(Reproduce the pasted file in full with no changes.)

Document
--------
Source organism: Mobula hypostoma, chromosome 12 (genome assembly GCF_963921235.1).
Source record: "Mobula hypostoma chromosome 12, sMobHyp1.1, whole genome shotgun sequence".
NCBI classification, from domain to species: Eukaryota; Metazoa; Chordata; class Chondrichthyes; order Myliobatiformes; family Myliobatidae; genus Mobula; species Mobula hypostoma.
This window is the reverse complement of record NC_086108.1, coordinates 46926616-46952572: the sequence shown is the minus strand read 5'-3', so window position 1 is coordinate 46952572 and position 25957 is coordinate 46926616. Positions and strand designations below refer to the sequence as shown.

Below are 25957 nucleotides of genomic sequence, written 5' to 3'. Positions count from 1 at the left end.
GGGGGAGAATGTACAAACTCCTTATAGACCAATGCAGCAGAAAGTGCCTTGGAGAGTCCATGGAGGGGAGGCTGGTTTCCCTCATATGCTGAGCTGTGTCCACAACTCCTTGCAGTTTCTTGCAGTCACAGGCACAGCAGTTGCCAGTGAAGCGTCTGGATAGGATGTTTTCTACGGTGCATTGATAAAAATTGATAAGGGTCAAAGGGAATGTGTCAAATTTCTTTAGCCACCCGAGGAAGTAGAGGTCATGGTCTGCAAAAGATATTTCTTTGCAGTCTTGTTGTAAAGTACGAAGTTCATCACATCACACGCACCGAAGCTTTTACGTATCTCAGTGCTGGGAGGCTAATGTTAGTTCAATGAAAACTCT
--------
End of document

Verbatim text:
Source organism: Mobula hypostoma, chromosome 12 (genome assembly GCF_963921235.1).
Source record: "Mobula hypostoma chromosome 12, sMobHyp1.1, whole genome shotgun sequence".
NCBI classification, from domain to species: Eukaryota; Metazoa; Chordata; class Chondrichthyes; order Myliobatiformes; family Myliobatidae; genus Mobula; species Mobula hypostoma.
This window is the reverse complement of record NC_086108.1, coordinates 46926616-46952572: the sequence shown is the minus strand read 5'-3', so window position 1 is coordinate 46952572 and position 25957 is coordinate 46926616. Positions and strand designations below refer to the sequence as shown.

Below are 25957 nucleotides of genomic sequence, written 5' to 3'. Positions count from 1 at the left end.
GGGGGAGAATGTACAAACTCCTTATAGACCAATGCAGCAGAAAGTGCCTTGGAGAGTCCATGGAGGGGAGGCTGGTTTCCCTCATATGCTGAGCTGTGTCCACAACTCCTTGCAGTTTCTTGCAGTCACAGGCACAGCAGTTGCCAGTGAAGCGTCTGGATAGGATGTTTTCTACGGTGCATTGATAAAAATTGATAAGGGTCAAAGGGAATGTGTCAAATTTCTTTAGCCACCCGAGGAAGTAGAGGTCATGGTCTGCAAAAGATATTTCTTTGCAGTCTTGTTGTAAAGTACGAAGTTCATCACATCACACGCACCGAAGCTTTTACGTATCTCAGTGCTGGGAGGCTAATGTTAGTTCAATGAAAACTCT